- That view of the poles will also go a long way toward understanding the overall nature of the Sun's magnetic field, which is lively and extensive, stretching far beyond the orbit of Neptune. The Sun's magnetic field is so far-reaching largely because of the solar wind: As the solar wind streams outward, it carries the Sun's magnetic field with it, creating a vast bubble, called the heliosphere. Within the heliosphere, the solar wind determines the very nature of planetary atmospheres. The heliosphere's boundaries are shaped by how the Sun interacts with interstellar space. Since Voyager 1's passage through the heliopause in 2012, we know these boundaries dramatically protect the inner solar system from incoming galactic radiation.

- It's not yet clear how exactly the Sun's magnetic field is generated or structured deep inside the Sun — though we do know intense magnetic fields around the poles drives variability on the Sun, causing solar flares and coronal mass ejections. Solar Orbiter will hover over roughly the same region of the solar atmosphere for several days at a time while scientists watch tension build up and release around the poles. Those observations may lead to better awareness of the physical processes that ultimately generate the Sun's magnetic field.

- Together, Parker Solar Probe and Solar Orbiter will refine our knowledge of the Sun and heliosphere. Along the way, it's likely these missions will pose even more questions than they answer — a problem scientists are very much looking forward to.

- "There are questions that have been bugging us for a long time," said Adam Szabo, mission scientist for Parker Solar Probe at NASA Goddard. "We are trying to decipher what happens near the Sun, and the obvious solution is to just go there. We cannot wait — not just me, but the whole community."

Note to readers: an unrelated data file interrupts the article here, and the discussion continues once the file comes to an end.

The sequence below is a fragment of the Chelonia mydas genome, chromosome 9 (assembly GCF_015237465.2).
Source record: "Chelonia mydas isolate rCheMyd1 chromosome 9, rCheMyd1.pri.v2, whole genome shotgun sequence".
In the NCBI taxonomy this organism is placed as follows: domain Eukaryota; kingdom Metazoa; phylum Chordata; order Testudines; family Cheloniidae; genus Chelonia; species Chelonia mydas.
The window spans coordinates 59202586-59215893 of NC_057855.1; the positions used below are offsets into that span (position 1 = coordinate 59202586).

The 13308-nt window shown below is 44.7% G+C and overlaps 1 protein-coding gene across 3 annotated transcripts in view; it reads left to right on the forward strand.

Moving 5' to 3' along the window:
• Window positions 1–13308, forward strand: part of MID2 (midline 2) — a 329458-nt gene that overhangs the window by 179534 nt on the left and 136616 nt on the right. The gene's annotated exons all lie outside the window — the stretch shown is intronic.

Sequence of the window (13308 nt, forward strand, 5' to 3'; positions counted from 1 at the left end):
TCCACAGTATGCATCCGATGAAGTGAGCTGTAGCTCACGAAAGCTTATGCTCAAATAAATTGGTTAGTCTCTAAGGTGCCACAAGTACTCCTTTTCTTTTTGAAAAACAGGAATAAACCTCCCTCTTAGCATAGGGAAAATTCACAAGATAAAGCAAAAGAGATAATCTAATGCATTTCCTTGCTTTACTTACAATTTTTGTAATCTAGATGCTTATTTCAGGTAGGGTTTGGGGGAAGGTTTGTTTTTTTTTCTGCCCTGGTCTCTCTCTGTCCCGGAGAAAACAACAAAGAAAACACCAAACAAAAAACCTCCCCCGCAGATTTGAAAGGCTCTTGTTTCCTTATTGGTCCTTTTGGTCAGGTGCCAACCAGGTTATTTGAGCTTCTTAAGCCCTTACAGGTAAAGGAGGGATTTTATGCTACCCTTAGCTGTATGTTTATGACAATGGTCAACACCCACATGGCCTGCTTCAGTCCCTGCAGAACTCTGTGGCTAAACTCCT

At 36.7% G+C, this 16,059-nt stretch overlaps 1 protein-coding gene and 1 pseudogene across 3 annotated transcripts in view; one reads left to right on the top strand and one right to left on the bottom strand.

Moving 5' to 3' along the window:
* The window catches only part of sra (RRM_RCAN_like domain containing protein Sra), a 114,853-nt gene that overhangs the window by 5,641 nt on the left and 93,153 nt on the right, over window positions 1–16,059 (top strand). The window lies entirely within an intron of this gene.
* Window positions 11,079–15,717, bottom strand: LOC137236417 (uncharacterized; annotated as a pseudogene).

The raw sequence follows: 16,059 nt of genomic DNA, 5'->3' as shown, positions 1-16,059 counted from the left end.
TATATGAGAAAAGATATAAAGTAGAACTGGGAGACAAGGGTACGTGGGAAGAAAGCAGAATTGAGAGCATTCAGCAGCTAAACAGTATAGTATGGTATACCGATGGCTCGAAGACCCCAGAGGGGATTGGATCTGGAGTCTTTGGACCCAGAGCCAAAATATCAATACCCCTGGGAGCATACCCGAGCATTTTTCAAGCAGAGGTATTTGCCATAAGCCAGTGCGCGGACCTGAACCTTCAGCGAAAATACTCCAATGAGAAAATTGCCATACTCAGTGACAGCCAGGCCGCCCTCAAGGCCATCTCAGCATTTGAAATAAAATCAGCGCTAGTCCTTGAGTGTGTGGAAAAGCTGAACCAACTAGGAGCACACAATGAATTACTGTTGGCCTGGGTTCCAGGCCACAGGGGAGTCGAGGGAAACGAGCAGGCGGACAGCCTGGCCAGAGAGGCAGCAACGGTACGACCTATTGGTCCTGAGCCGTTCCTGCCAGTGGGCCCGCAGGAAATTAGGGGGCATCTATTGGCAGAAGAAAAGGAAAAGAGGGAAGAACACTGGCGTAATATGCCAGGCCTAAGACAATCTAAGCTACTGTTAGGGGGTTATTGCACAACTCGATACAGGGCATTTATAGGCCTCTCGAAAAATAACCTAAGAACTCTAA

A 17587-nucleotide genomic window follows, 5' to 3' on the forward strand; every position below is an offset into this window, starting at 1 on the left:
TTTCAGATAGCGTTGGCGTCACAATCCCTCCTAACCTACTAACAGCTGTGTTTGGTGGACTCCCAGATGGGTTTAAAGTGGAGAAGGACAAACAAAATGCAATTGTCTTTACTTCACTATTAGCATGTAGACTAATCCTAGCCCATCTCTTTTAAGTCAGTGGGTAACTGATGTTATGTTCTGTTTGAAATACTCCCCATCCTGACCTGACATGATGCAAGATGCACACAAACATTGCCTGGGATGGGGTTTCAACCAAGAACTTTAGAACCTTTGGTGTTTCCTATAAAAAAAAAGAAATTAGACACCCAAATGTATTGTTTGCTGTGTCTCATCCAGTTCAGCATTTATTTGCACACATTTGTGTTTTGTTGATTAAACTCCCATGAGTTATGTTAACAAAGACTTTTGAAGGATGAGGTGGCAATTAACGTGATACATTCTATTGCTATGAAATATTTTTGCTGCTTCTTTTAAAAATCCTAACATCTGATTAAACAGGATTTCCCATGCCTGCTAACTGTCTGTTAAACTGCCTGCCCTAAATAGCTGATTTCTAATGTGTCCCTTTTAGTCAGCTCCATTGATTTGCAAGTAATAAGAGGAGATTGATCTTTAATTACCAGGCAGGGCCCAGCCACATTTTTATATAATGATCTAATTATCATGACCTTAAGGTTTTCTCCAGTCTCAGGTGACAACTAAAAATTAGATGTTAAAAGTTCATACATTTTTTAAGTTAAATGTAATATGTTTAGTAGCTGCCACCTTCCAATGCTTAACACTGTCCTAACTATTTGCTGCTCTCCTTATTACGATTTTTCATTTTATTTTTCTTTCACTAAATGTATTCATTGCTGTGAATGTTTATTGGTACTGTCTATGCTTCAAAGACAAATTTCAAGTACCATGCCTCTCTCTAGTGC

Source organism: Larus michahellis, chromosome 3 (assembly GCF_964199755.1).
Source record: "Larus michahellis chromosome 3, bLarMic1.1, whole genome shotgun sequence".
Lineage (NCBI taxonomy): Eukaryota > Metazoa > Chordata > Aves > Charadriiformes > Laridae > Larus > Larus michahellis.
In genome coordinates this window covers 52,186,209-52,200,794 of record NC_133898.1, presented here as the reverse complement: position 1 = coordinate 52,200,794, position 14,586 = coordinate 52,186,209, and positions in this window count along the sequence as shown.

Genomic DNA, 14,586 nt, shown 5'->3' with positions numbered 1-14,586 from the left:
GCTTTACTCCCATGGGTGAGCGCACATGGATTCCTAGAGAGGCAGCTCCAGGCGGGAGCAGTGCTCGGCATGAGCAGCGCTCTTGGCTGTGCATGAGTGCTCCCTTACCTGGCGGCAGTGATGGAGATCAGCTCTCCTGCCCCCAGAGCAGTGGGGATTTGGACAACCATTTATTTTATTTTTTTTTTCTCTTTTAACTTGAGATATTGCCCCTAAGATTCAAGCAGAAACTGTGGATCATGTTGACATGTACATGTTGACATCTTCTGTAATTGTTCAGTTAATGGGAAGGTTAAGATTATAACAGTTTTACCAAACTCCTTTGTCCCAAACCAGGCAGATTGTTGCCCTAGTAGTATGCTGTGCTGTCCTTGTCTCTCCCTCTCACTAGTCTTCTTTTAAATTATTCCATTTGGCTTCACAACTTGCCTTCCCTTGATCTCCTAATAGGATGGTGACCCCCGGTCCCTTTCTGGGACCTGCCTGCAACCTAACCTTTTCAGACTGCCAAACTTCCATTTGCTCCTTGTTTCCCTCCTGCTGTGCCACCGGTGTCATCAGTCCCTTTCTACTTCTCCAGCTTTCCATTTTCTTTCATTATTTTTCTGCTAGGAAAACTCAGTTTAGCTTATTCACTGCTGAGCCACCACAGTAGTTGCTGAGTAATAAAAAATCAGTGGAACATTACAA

At 9.5 Rs, the solar intensity is 512 times that at 1AU. SPP is packaged behind the carbon-carbon TPS (Thermal Protection System), a 11 cm thick heat shield, to protect it from this extreme solar environment and allow it to operate at standard space thermal environments while the TPS experiences temperatures of 1400ºC on its sun-facing surface. SPP utilizes actively cooled solar arrays for power generation maintaining the solar cells within required temperature limits (Ref. 3). 20)

Solar Probe Plus is a 3-axis stabilized spacecraft, shown in Figure 8, with functional block diagram in Figure 10.

TPS: The most prominent feature is the 2.3 m diameter TPS, with associated structure used to attach the shield to the spacecraft. The TPS protects the bus and payload within its umbra during solar encounter. The conceptual science instruments are mounted either directly to the bus, on a stand-off bracket near the fairing attachment, or on a science boom extended from the rear of the spacecraft.

In general, the payload is protected from the effects of solar exposure by the TPS. Two notable exceptions are the SPC (Solar Probe Cup), part of the SWEAP investigation, and the electric field antennas carried as part of the FIELDS investigation. Both sensor packages extend beyond the TPS and see the same environment as the TPS sunward-looking face. Both sensors are of high heritage; however the solar environment during solar encounter is significantly more severe than all previous experience. Therefore, technology development programs for each have been implemented to demonstrate the operation of each in the expected SPP environment.

Three deployable conceptual carbon-carbon plasma wave antennas are mounted 120º apart on the side of the bus. These antennas will partially protrude beyond the umbra during encounter. The solar array cooling system dissipates the high solar flux absorbed by solar array wings during closest approach to the sun enabling the solar cells to operate within their temperature constraints while providing the required electrical power. Water in the cooling system is pumped from the outboard-most edge of the solar array substrate, or platen, up through channels in the solar array wings into the four cooling system radiators mounted under the TPS and back through the pump located on the top deck of the spacecraft. The system can dissipate 6000 W of heat at perihelion, and is designed and operated to prevent freezing at aphelion.